Once again, Japan comes out as the least offended when someone seemingly appropriates their culture.

The 63rd annual Eurovision Song Contest, perhaps the world’s largest example of humanity’s peculiar obsession with making music a competitive sport, came to a close last week. In the end it was Israeli singer Netta (Netta Barzilai) who took top honors with her song “Toy.”

Let’s watch!

I thought it was a rather cute and catchy song, but for the most part I was transfixed on that weird computer-type thing that Netta seemed to be operating for most of the song. Was that thing playing music or just making light patterns go off? It was like an MPC from Star Trek: The Next Generation and really distracting.

At least, it was distracting enough to lure my eyes away from something apparently far more sinister going on…“cultural appropriation!” Here is a selection of the outrage compiled by the Japanese website Yuruku Yaru.


I have to admit, aside from glimpsing a bunch of maneki neko (cat statues often used to attract customers into shops) in the background I pretty much missed most of this cultural thievery taking place so I watched again…and her dress kind of looked like a kimono if you squinted your eyes the right way and changed your monitor settings to black and white.

I always thought doing your hair in double buns like that was more of a Chinese thing; that or the Rebel Alliance.

▼ Japanese buns tend to be… Seriously, what the hell is that thing in front of her?!

The lyrics to “Toy” also frequently use the Japanese word “baka” meaning “stupid,” in reference to stupid men who would objectify women. Although, admittedly it’s a little weird that she makes “baka” sound like a chicken clucking. There is also a line where Netta says, “I’m taking my Pikachu home.”

Seems to me if she really wanted to co-opt Japanese culture, Netta ought to get 47 more singers and then set up a convoluted hierarchy based on sales of singles, all operating under a rigid behavioral policy similar to that of a 19th century schoolmarm.

But I could be wrong, so let’s go to the netizens of Japan for judgement.

“The millions of Japanese people with dyed hair must be laughing at this.”
“Westerners care too much about silly things.”
“Culture is meant to be stolen. If it’s not worth stealing, then it isn’t culture.”
“If people keep claiming ‘cultural appropriation’ then people will not touch our culture. Then, people will not understand our culture and it will be easier to become our enemy.”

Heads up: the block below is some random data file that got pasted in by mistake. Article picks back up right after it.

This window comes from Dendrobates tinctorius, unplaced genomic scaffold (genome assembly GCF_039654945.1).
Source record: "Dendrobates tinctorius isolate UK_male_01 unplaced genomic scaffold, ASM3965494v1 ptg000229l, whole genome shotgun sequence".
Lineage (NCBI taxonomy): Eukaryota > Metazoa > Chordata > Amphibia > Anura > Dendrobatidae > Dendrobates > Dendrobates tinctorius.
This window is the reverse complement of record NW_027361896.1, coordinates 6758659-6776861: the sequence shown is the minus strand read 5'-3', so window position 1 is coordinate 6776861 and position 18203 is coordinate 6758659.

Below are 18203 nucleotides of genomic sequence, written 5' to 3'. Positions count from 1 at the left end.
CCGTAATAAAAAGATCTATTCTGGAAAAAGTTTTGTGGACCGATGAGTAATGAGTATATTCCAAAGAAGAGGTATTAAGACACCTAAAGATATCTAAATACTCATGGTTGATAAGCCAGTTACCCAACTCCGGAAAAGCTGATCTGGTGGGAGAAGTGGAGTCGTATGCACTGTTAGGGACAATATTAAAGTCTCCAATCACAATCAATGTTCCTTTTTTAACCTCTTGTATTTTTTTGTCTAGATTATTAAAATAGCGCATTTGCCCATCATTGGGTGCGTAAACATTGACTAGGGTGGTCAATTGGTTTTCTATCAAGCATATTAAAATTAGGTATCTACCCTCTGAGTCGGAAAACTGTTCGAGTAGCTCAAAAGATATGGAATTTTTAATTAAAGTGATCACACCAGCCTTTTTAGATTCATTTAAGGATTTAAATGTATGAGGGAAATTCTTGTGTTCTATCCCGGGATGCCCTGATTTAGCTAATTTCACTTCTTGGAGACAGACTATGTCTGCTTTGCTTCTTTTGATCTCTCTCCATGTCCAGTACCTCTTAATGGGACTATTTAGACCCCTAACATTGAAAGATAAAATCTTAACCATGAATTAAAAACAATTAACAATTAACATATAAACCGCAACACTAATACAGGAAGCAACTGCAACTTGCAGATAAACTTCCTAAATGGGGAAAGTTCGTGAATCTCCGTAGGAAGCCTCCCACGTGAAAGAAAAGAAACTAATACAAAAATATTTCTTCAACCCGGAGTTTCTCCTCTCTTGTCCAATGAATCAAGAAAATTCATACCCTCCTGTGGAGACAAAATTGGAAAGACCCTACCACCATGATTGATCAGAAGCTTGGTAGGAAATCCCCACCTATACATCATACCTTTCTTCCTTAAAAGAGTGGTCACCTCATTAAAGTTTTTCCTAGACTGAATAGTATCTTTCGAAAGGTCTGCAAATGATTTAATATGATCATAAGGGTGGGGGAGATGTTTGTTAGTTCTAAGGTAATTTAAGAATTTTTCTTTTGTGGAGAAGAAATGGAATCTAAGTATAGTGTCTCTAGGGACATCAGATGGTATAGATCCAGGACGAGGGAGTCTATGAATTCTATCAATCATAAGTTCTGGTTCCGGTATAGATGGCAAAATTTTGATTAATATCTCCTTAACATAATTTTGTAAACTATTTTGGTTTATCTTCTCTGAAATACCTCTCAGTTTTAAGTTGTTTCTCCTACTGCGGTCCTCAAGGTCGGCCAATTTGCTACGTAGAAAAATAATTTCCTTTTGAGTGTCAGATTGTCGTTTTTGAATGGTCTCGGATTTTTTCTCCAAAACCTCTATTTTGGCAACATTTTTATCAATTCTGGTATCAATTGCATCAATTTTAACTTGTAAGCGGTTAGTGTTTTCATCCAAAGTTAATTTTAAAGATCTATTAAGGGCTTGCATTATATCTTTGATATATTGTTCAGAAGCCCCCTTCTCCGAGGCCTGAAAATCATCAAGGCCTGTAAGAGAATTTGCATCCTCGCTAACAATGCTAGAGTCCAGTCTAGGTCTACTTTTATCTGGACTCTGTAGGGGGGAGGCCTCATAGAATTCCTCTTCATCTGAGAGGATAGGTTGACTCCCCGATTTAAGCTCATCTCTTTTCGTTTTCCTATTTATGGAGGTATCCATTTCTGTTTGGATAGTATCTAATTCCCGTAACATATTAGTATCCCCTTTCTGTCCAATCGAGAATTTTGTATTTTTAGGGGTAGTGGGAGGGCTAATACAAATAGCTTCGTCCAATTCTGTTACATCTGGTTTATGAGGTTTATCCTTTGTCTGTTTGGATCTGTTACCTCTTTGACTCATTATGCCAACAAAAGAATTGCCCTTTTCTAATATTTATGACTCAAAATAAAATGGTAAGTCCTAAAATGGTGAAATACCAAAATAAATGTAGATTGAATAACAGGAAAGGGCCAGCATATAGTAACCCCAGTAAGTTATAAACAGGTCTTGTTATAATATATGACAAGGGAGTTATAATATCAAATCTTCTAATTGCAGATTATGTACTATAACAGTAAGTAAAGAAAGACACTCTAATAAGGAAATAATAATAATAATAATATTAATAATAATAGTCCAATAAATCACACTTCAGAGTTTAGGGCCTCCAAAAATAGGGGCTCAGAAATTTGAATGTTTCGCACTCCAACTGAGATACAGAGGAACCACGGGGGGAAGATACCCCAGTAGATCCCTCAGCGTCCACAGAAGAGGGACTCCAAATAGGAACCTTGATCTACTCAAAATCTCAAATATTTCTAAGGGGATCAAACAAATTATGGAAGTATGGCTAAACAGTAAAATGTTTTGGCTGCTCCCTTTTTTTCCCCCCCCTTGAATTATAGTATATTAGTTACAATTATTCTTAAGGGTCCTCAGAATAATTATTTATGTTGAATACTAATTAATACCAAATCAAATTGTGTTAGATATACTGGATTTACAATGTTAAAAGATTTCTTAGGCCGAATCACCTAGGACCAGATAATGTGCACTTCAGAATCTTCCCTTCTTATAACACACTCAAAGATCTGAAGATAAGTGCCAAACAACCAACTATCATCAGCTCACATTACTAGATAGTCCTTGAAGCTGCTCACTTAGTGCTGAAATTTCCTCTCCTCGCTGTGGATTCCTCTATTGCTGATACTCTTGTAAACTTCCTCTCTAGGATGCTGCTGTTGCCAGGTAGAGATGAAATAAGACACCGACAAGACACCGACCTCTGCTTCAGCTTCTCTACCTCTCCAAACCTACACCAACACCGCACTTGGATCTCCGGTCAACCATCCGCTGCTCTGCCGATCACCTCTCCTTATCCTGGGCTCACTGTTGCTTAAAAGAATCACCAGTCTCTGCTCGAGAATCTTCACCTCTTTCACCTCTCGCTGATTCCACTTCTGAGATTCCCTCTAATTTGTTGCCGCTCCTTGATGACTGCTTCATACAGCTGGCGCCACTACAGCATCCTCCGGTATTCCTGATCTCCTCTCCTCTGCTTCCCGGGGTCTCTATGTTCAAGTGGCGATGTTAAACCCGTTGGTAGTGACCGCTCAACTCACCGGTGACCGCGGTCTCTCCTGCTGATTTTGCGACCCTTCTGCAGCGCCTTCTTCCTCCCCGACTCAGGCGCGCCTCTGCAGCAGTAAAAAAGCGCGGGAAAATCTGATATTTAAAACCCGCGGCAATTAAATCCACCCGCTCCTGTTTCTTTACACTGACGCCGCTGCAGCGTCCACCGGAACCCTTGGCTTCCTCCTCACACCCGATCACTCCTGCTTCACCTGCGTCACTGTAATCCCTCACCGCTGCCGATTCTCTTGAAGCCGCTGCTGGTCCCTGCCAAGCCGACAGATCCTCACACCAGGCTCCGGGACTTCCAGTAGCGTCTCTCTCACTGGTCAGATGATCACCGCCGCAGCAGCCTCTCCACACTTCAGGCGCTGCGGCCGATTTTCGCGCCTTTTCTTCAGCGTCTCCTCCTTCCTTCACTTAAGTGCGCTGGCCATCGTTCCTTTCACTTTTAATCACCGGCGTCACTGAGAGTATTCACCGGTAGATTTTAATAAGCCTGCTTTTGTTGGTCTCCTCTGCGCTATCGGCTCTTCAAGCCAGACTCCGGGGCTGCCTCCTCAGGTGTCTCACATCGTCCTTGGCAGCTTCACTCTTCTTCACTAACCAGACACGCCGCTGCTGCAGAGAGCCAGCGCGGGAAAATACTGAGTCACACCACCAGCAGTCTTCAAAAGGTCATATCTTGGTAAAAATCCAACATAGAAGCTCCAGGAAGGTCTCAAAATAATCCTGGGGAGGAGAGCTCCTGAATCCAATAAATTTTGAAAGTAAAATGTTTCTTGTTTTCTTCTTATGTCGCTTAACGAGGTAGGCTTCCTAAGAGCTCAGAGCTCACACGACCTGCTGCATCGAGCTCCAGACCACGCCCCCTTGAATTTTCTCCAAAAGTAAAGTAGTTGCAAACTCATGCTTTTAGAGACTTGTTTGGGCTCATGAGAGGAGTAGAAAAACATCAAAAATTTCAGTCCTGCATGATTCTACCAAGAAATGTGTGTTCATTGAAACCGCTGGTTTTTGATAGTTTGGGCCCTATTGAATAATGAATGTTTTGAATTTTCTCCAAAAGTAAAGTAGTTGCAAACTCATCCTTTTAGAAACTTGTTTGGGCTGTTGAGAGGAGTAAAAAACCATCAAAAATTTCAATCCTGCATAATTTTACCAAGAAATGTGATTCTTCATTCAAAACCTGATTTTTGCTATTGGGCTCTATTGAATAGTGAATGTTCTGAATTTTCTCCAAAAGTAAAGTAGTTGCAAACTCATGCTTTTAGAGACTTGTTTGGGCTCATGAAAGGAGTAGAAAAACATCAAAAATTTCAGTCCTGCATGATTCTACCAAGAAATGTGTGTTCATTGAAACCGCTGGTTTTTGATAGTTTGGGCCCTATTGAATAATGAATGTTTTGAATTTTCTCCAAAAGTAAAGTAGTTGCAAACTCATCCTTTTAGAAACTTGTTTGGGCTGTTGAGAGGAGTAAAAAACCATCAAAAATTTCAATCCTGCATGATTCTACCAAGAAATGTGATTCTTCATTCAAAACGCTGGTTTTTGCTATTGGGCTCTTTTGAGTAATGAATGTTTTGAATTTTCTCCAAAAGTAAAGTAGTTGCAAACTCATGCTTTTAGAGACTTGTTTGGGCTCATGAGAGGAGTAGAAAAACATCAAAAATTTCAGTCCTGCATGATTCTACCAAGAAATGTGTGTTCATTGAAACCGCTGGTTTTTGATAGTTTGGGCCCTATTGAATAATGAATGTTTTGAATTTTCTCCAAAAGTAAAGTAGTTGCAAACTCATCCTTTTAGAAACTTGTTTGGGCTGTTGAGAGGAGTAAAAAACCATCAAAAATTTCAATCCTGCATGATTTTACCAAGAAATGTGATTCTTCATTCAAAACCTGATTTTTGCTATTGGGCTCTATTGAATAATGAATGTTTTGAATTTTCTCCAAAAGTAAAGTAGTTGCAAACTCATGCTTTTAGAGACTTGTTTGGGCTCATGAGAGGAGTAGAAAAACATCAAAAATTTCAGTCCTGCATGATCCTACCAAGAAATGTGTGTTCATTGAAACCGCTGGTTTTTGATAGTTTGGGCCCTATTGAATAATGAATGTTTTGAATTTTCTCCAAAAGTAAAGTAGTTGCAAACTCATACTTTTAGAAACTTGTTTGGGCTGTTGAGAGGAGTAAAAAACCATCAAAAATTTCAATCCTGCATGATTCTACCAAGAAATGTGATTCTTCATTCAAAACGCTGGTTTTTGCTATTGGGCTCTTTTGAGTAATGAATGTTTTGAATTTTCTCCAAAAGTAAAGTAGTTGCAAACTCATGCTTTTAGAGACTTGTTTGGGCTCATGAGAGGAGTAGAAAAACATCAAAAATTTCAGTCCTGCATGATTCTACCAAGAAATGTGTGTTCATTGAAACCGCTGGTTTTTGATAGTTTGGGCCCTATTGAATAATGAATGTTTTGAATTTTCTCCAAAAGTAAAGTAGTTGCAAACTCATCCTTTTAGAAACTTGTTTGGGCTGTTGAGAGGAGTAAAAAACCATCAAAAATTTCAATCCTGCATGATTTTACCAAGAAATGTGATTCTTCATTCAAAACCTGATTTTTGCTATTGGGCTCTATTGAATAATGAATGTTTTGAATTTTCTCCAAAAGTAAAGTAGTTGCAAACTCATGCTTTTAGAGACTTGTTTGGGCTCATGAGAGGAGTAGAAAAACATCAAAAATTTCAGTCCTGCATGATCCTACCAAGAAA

“In a contest like this an Israeli should use their own culture to win, not steal Japanese culture!”
“The clothes and cats are Japanese. The song is Korean. The make-up and hair is Chinese.”
“If someone properly uses and appreciates Japanese culture, then I respect them for it. If not, I just don’t care about it. It’s simple.”
“Are these people using the term ‘cultural appropriation’ properly?”

Part of the confusion illustrated by the last comment is the difference in the interpretations of the English term “cultural appropriation” and the Japanese translation of bunka toyo which literally translates to the more direct term “cultural theft.”

Unlike “cultural appropriation” which is considered to be the usage of another culture without a proper understanding of it, “cultural theft” might be interpreted as one culture taking another’s and then passing it off as their own.

▼ The official video for “Toy” also briefly features Netta in kimono. The Eurovision YouTube page also links to a “karaoke” version of the song… How dare they!

It really doesn’t seem like Netta is doing either, however. Cat statues and references to Pikachu aren’t really that sacred that one needs a PhD in Japanese culture to wield them properly. One might argue that because she is representing Israel in the contest, it is a little misleading to use Japanese symbols, but the backlash is suggesting that if anything, people are attributing too much of this performance to Japanese culture.

For another perspective, free of semantics and controversy, I tried showing the video to a few Japanese people out of context, to see what they thought of it at face value. Here are their comments.

“She seems like Naomi Watanabe. I don’t like Maneki Neko though. That’s too much.”
“Is she Japanese? It all looks Chinese with the colors.”
“It doesn’t seem like the designers know much about Japan, but whatever.”

If anything, I’m a little disappointed Netta hadn’t culturally appropriated a little more. Kimono makers in Japan, who have been putting up with a steadily shrinking market for the past four decades, would surely be happy if one was sported by the reigning Eurovision champion.

▼ Here she makes that computer thing say “Hey,” but why does it do that? Why would someone create something that does that?!

The people who make these beautiful garments will not be able to survive if people who wear them outside of Japan get branded as “cultural appropriators” for doing so. Sure, if left to their own devices, there is a certainty that some people will use a kimono or another aspect of the culture of Japan ignorantly and disrespectfully, but it’s a big culture. It can take care of itself.

However, if any person who uses Japanese culture becomes instantly stigmatized and bullied out of doing so, then others will stay away from it too, and it will wither. “Protecting” culture from appropriation is like keeping a goldfish in a wine glass to “protect” it from being eaten. Cultures and goldfish would be much better off in the wild, where nature can run its course, for better or worse.

Source: Independent, Yuruku Yaru, YouTube/Eurovision Song Contest
Images: YouTube/Eurovision Song Contest